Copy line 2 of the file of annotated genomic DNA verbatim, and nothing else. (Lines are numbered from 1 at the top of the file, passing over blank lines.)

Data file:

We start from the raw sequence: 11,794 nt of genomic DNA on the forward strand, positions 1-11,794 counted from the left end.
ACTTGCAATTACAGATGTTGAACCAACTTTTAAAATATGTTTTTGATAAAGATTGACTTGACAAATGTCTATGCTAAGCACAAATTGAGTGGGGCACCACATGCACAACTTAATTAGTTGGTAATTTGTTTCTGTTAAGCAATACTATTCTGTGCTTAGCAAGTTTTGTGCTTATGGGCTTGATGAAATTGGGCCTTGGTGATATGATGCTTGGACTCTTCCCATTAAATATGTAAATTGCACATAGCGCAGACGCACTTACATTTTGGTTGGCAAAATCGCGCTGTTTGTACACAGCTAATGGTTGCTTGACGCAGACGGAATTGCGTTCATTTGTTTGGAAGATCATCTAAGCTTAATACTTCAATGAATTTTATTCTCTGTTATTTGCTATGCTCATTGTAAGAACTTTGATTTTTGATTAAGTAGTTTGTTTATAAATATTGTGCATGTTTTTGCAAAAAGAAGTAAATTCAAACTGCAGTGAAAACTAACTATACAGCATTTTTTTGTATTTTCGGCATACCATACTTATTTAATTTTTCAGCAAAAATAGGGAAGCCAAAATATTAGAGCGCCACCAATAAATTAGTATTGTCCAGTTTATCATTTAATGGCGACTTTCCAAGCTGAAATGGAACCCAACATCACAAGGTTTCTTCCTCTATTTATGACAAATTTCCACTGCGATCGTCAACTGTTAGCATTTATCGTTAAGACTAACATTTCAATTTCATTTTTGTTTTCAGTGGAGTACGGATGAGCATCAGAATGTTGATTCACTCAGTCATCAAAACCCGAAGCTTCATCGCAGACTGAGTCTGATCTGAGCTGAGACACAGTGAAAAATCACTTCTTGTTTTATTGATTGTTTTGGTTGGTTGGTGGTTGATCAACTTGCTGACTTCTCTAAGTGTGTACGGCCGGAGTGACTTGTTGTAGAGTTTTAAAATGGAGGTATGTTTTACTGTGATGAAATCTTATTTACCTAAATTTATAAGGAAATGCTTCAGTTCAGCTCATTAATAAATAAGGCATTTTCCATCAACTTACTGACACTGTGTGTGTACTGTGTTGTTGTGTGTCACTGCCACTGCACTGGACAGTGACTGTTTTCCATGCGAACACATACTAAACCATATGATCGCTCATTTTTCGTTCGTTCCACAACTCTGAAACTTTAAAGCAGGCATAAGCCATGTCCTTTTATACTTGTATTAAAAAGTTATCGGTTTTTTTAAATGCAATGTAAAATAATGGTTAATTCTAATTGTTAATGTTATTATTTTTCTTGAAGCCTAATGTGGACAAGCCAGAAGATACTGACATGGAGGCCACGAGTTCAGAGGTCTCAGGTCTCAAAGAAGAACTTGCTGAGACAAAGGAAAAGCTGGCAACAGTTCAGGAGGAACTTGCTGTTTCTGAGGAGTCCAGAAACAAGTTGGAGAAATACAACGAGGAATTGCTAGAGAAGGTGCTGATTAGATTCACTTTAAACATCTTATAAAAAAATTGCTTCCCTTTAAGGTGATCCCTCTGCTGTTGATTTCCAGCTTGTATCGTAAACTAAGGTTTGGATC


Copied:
ACTTGCAATTACAGATGTTGAACCAACTTTTAAAATATGTTTTTGATAAAGATTGACTTGACAAATGTCTATGCTAAGCACAAATTGAGTGGGGCACCACATGCACAACTTAATTAGTTGGTAATTTGTTTCTGTTAAGCAATACTATTCTGTGCTTAGCAAGTTTTGTGCTTATGGGCTTGATGAAATTGGGCCTTGGTGATATGATGCTTGGACTCTTCCCATTAAATATGTAAATTGCACATAGCGCAGACGCACTTACATTTTGGTTGGCAAAATCGCGCTGTTTGTACACAGCTAATGGTTGCTTGACGCAGACGGAATTGCGTTCATTTGTTTGGAAGATCATCTAAGCTTAATACTTCAATGAATTTTATTCTCTGTTATTTGCTATGCTCATTGTAAGAACTTTGATTTTTGATTAAGTAGTTTGTTTATAAATATTGTGCATGTTTTTGCAAAAAGAAGTAAATTCAAACTGCAGTGAAAACTAACTATACAGCATTTTTTTGTATTTTCGGCATACCATACTTATTTAATTTTTCAGCAAAAATAGGGAAGCCAAAATATTAGAGCGCCACCAATAAATTAGTATTGTCCAGTTTATCATTTAATGGCGACTTTCCAAGCTGAAATGGAACCCAACATCACAAGGTTTCTTCCTCTATTTATGACAAATTTCCACTGCGATCGTCAACTGTTAGCATTTATCGTTAAGACTAACATTTCAATTTCATTTTTGTTTTCAGTGGAGTACGGATGAGCATCAGAATGTTGATTCACTCAGTCATCAAAACCCGAAGCTTCATCGCAGACTGAGTCTGATCTGAGCTGAGACACAGTGAAAAATCACTTCTTGTTTTATTGATTGTTTTGGTTGGTTGGTGGTTGATCAACTTGCTGACTTCTCTAAGTGTGTACGGCCGGAGTGACTTGTTGTAGAGTTTTAAAATGGAGGTATGTTTTACTGTGATGAAATCTTATTTACCTAAATTTATAAGGAAATGCTTCAGTTCAGCTCATTAATAAATAAGGCATTTTCCATCAACTTACTGACACTGTGTGTGTACTGTGTTGTTGTGTGTCACTGCCACTGCACTGGACAGTGACTGTTTTCCATGCGAACACATACTAAACCATATGATCGCTCATTTTTCGTTCGTTCCACAACTCTGAAACTTTAAAGCAGGCATAAGCCATGTCCTTTTATACTTGTATTAAAAAGTTATCGGTTTTTTTAAATGCAATGTAAAATAATGGTTAATTCTAATTGTTAATGTTATTATTTTTCTTGAAGCCTAATGTGGACAAGCCAGAAGATACTGACATGGAGGCCACGAGTTCAGAGGTCTCAGGTCTCAAAGAAGAACTTGCTGAGACAAAGGAAAAGCTGGCAACAGTTCAGGAGGAACTTGCTGTTTCTGAGGAGTCCAGAAACAAGTTGGAGAAATACAACGAGGAATTGCTAGAGAAGGTGCTGATTAGATTCACTTTAAACATCTTATAAAAAAATTGCTTCCCTTTAAGGTGATCCCTCTGCTGTTGATTTCCAGCTTGTATCGTAAACTAAGGTTTGGATC